And no one has ever beencharged with the spate of fires around Kurri Kurri five years ago, where an arsonist is believed to have sparked at least 60 blazes in one summer including several which threatened properties.

“We always ask residents to stay vigilant,’’ RFS Lower Hunter zone manager Superintendent Jayson McKellar said.

“And with the heatwave conditions predicted, we urge people that if they see something they think is suspicious, that just doesn’t look right, then contact authorities.’’

A total fire ban has been declared across parts of NSW, including the Greater Hunter area, on Friday with temperatures predicted to soar into the 40-degree celsius range.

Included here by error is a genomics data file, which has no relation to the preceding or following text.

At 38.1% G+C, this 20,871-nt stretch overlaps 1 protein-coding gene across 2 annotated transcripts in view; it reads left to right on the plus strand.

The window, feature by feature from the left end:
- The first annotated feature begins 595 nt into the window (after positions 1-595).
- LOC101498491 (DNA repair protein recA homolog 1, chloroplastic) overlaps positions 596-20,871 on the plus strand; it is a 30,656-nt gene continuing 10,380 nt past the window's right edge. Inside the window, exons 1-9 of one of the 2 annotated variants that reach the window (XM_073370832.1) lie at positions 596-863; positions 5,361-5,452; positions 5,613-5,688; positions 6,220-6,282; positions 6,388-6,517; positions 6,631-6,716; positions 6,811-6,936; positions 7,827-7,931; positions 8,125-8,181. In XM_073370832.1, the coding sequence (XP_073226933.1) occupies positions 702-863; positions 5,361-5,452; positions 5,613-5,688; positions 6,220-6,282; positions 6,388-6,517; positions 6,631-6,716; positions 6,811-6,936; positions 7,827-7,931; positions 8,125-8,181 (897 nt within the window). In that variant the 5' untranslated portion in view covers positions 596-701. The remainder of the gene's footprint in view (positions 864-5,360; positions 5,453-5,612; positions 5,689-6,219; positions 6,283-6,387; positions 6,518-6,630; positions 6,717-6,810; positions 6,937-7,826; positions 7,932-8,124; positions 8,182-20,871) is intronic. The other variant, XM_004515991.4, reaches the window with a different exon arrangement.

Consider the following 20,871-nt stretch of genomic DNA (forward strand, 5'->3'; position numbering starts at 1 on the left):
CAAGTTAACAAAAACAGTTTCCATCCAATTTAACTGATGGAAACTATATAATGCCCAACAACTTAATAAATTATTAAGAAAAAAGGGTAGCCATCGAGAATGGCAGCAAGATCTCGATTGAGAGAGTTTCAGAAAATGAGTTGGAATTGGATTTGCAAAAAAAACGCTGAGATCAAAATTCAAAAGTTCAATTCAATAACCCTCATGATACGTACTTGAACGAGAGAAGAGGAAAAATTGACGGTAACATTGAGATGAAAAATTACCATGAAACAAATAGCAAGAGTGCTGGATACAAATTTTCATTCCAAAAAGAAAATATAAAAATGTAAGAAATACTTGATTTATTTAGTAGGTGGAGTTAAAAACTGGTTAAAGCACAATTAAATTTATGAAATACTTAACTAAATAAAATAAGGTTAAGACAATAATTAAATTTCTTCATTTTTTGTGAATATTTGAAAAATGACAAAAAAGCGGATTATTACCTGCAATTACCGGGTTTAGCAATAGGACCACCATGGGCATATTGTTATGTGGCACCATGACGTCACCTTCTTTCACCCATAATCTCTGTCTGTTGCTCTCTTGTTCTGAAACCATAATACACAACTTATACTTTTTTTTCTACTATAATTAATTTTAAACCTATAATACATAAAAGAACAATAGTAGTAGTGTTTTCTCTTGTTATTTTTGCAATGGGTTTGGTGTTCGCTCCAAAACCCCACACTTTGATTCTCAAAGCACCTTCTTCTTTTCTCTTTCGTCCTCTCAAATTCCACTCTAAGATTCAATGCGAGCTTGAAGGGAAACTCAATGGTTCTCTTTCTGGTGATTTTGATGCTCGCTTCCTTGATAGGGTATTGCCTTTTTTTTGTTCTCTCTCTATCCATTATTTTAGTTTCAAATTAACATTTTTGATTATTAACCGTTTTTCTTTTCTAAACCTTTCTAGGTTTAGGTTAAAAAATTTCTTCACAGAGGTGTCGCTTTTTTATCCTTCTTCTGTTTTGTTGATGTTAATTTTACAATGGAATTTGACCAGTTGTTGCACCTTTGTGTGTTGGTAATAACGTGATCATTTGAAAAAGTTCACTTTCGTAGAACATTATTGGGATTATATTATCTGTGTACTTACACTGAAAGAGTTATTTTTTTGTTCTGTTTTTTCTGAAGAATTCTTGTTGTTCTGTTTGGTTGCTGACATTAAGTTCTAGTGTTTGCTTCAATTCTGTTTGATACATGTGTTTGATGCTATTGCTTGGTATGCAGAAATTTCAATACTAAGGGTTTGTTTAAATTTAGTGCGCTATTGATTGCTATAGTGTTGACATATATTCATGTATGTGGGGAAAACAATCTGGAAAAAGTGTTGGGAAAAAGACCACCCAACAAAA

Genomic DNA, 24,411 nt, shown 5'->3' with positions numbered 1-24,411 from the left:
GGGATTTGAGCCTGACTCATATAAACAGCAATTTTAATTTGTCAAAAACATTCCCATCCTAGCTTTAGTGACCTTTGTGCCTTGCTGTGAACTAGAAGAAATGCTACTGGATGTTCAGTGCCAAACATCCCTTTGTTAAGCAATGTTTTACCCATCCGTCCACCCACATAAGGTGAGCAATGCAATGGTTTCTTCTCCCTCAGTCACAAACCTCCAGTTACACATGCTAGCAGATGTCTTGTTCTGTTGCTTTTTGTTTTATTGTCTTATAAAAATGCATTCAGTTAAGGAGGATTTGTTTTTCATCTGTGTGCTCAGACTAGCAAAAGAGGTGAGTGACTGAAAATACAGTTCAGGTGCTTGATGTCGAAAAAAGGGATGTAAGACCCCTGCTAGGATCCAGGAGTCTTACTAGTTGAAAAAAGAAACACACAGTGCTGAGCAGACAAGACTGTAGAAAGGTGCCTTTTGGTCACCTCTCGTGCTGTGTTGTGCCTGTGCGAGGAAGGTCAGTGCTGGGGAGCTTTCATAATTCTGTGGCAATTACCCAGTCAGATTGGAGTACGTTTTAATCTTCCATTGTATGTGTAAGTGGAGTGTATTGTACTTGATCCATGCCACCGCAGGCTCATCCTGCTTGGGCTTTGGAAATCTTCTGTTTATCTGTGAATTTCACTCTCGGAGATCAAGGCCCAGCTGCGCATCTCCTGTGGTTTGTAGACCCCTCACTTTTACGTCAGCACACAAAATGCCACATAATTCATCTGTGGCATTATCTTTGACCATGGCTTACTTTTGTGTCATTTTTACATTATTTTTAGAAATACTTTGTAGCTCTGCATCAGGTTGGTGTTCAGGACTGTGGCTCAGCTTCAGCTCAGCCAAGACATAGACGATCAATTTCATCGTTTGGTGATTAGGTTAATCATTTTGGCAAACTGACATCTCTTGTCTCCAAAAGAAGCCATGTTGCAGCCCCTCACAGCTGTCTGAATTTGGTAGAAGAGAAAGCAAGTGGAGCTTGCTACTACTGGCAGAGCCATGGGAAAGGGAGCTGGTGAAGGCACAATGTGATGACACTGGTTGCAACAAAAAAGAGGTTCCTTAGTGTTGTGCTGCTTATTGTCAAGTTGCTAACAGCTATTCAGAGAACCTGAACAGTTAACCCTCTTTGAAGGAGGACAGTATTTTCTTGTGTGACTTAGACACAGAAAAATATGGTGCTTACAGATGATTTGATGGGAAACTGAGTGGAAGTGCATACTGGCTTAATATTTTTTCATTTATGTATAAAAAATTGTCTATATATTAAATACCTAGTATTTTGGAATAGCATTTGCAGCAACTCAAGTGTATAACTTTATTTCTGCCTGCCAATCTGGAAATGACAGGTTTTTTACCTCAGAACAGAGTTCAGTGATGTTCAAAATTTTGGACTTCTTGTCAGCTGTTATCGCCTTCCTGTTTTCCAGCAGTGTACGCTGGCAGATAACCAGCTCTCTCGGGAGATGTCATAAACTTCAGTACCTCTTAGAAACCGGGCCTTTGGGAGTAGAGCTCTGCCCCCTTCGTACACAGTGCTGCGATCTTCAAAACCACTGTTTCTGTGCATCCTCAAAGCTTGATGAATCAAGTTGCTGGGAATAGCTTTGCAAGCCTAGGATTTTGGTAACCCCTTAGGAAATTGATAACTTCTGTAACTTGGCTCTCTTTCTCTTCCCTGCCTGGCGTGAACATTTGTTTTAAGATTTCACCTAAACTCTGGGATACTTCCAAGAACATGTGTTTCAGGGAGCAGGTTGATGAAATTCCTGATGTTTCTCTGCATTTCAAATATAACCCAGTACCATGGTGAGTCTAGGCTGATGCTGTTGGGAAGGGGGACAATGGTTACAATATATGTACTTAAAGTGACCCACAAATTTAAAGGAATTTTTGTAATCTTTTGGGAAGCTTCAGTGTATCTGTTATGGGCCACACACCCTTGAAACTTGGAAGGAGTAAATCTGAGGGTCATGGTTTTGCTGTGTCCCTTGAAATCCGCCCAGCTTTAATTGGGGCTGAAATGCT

Central Hunter crime manager Detective Inspector George Radmore said rural crime investigators were continuingto look into the spate of deliberately-lit blazes, including the massive Abermain fire.

“These fires do not light themselves,’’ Detective Inspector Radmore said.

Paying for the right to celebrate Anzac Day

10/01/2019 Posted by admin

Thousands of Australian servicemen and women gave their lives defending, among other things, the democratic right to assembly and free speech.
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Their sacrifice is commemorated in towns and citiesevery Anzac Day when generations of Australians gather to remember and honour the deeds of our Diggers.

It is hard to believe that a day as sacred and significant as Anzac Day could be threatened because RSL sub-branches cannot afford the cost of providing security for their marches.